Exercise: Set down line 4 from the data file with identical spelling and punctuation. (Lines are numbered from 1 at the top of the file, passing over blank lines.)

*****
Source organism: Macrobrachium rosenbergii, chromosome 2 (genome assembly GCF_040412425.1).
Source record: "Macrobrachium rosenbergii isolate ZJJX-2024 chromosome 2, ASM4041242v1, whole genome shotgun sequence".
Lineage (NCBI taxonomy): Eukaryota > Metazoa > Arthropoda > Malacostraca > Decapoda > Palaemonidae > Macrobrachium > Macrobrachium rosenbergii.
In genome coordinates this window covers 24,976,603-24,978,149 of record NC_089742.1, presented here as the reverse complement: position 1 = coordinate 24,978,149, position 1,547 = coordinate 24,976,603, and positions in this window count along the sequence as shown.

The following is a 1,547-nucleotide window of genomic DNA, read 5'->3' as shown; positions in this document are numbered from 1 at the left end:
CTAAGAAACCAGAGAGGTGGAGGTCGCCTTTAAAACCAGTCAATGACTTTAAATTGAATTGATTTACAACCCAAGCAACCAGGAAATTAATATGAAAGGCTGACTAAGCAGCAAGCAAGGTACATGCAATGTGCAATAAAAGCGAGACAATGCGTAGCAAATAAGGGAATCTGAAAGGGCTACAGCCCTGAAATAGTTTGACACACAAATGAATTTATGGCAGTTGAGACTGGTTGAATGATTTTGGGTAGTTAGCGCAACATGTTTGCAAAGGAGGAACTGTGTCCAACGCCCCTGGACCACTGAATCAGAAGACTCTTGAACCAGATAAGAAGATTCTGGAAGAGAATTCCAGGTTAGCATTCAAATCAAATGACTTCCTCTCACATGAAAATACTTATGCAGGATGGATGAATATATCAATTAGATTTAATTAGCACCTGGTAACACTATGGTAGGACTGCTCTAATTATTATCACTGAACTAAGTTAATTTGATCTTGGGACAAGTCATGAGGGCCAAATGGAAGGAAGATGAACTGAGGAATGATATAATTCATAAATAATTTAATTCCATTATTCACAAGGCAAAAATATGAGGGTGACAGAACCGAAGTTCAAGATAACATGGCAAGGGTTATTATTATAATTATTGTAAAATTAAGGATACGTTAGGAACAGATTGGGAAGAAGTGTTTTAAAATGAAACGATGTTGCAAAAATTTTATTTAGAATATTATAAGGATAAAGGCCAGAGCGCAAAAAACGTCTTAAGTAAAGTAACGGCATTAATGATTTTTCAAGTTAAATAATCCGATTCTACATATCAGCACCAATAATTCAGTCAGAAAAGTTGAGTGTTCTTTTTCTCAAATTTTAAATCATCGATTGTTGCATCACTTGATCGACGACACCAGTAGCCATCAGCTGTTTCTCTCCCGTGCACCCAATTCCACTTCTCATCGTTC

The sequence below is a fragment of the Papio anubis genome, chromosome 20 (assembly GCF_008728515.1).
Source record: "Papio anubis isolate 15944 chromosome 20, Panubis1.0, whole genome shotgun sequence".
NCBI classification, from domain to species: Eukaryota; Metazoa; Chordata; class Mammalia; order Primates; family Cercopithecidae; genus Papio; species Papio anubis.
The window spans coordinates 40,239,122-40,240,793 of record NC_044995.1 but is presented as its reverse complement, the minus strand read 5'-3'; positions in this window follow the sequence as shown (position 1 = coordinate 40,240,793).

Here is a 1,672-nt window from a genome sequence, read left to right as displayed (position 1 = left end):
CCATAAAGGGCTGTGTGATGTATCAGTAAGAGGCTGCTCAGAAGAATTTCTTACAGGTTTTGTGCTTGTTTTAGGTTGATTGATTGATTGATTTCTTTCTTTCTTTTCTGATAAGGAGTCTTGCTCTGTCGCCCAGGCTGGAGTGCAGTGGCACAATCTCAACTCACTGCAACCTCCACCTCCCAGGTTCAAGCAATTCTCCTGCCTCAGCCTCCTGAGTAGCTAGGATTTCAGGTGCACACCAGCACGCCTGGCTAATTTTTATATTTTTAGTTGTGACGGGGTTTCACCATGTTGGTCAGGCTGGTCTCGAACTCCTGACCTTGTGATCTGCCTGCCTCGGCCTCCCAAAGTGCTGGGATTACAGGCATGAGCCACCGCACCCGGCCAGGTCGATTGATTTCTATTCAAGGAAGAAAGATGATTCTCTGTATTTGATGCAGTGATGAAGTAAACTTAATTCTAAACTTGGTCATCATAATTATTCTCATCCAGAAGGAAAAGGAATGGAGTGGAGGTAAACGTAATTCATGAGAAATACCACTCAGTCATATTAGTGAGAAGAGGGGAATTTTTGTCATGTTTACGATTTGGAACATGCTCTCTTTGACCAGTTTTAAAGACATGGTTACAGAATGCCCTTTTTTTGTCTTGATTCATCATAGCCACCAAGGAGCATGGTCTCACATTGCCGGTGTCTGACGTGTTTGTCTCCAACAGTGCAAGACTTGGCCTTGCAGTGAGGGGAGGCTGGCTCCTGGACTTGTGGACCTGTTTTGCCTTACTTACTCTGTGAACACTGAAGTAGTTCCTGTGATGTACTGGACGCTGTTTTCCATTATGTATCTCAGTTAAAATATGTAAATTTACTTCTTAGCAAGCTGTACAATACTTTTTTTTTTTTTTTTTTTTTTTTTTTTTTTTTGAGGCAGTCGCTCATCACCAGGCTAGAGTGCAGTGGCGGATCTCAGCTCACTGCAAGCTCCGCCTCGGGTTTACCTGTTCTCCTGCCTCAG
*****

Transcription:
In genome coordinates this window covers 24,976,603-24,978,149 of record NC_089742.1, presented here as the reverse complement: position 1 = coordinate 24,978,149, position 1,547 = coordinate 24,976,603, and positions in this window count along the sequence as shown.